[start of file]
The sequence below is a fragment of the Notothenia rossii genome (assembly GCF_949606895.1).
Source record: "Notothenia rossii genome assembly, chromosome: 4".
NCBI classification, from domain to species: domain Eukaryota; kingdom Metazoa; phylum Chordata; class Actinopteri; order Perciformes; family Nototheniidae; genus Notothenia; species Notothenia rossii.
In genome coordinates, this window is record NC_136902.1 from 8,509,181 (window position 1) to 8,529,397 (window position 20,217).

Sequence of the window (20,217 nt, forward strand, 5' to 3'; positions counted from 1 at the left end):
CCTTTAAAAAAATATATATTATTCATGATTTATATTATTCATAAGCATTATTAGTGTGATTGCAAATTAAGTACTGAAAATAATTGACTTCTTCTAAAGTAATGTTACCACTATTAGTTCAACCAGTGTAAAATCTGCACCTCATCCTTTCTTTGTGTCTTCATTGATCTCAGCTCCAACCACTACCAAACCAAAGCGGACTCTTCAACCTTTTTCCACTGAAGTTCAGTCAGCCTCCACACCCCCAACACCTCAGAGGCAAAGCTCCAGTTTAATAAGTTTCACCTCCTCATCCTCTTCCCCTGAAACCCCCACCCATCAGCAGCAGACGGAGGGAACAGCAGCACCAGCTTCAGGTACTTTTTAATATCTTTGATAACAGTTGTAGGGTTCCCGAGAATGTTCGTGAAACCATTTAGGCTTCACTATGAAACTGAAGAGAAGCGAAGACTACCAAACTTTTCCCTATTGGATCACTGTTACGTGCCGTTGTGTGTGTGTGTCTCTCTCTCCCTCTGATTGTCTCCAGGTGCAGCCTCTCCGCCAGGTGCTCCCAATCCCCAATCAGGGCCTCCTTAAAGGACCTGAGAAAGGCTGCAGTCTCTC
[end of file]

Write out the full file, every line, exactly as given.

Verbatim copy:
The sequence below is a fragment of the Notothenia rossii genome (assembly GCF_949606895.1).
Source record: "Notothenia rossii genome assembly, chromosome: 4".
NCBI classification, from domain to species: domain Eukaryota; kingdom Metazoa; phylum Chordata; class Actinopteri; order Perciformes; family Nototheniidae; genus Notothenia; species Notothenia rossii.
In genome coordinates, this window is record NC_136902.1 from 8,509,181 (window position 1) to 8,529,397 (window position 20,217).

Sequence of the window (20,217 nt, forward strand, 5' to 3'; positions counted from 1 at the left end):
CCTTTAAAAAAATATATATTATTCATGATTTATATTATTCATAAGCATTATTAGTGTGATTGCAAATTAAGTACTGAAAATAATTGACTTCTTCTAAAGTAATGTTACCACTATTAGTTCAACCAGTGTAAAATCTGCACCTCATCCTTTCTTTGTGTCTTCATTGATCTCAGCTCCAACCACTACCAAACCAAAGCGGACTCTTCAACCTTTTTCCACTGAAGTTCAGTCAGCCTCCACACCCCCAACACCTCAGAGGCAAAGCTCCAGTTTAATAAGTTTCACCTCCTCATCCTCTTCCCCTGAAACCCCCACCCATCAGCAGCAGACGGAGGGAACAGCAGCACCAGCTTCAGGTACTTTTTAATATCTTTGATAACAGTTGTAGGGTTCCCGAGAATGTTCGTGAAACCATTTAGGCTTCACTATGAAACTGAAGAGAAGCGAAGACTACCAAACTTTTCCCTATTGGATCACTGTTACGTGCCGTTGTGTGTGTGTGTCTCTCTCTCCCTCTGATTGTCTCCAGGTGCAGCCTCTCCGCCAGGTGCTCCCAATCCCCAATCAGGGCCTCCTTAAAGGACCTGAGAAAGGCTGCAGTCTCTC